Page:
Assessment Through the Student’s Eyes

by Rick Stiggins

Overview

This reading is very useful for New Zealand school leaders. The New Zealand Curriculum emphasises that the purpose of assessment is to improve learning; the reading makes the point that students’ motivation to remain engaged with learning is enhanced when students are clear about assessment practices and purposes. The reading is also relevant to discussions about NCEA.

Stiggins reports on the impact of assessment on students, in terms of both their confidence as learners and their likelihood of future educational success. He presents some scenarios that describe ways in which teachers can enhance students’ learning through the forms of assessment that they use.

The material provides evidence of the impact of teachers who are professional problem solvers, who can select the most effective forms of assessment for their students.

By prioritising the student perspective and experience of assessment, and showing the significance of teachers’ decision-making and practices around assessment, the article makes its points very powerfully. It is a clear argument and easy to read, providing a great deal to provoke discussion and review of current school practices.

Reflective questions

These reflective questions might guide you in your reading of this article:

  • Use the scenarios to begin thinking about specific students or groups of students for whom your school’s current assessment practices are not working. How could you change aspects of your assessment to improve their learning outcomes?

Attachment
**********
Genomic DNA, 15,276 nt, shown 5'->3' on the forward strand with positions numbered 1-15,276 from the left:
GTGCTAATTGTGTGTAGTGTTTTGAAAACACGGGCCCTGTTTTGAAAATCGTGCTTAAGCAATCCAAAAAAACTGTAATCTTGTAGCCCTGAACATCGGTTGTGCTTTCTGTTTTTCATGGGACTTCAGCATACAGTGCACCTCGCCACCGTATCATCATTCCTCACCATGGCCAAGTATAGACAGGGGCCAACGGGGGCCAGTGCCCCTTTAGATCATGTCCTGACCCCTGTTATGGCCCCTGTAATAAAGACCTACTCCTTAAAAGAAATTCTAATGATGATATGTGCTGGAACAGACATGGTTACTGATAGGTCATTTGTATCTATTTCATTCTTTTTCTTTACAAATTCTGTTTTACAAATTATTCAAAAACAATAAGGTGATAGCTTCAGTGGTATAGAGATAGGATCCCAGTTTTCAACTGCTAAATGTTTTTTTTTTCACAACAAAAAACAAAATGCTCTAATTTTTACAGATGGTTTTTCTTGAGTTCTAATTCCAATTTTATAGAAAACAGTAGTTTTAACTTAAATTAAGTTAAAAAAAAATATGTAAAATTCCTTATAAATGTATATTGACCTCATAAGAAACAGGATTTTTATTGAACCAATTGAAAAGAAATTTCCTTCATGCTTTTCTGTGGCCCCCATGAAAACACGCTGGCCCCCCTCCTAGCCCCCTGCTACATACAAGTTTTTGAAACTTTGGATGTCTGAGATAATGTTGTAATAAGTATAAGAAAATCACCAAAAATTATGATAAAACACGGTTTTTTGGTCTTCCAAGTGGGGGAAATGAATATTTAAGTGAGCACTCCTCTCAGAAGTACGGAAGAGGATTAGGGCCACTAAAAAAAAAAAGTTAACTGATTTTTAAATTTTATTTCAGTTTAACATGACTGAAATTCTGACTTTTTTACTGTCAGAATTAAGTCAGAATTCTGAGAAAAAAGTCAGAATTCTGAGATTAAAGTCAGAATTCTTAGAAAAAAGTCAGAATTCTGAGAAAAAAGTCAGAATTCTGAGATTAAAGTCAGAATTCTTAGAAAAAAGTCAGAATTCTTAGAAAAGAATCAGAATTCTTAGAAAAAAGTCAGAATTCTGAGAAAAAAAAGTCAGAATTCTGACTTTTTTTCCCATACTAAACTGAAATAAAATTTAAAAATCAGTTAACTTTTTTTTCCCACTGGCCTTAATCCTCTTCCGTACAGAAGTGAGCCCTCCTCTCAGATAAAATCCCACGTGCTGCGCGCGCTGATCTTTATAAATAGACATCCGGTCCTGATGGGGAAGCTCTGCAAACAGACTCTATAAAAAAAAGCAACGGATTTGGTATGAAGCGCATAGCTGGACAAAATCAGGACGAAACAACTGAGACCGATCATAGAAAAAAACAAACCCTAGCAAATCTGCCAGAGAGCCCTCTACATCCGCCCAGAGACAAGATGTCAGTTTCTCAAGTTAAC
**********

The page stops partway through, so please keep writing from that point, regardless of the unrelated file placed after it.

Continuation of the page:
• With your leadership team, discuss ways in which you could gather the perspectives of students on their experiences of the assessment practices which operate in your school. How could you use that information to improve students’ motivation and learning outcomes?
  • Your whole school community, in particular the board and families, will be interested to know about any changes to your assessment principles and practices. Develop a plan for how you will involve them in the discussion, and how they can participate to support improved learning outcomes for your students.

Further reading

Black, P. & Wiliam, D. (October 1998). Inside the black box: Raising standards through classroom assessment. Phi Delta Kappa.

Reference

Stiggins, R. (May 2007). Assessment through the student’s eyes. Educational Leadership, 64(8), 22–26.

Tags: Leadership and NCEA

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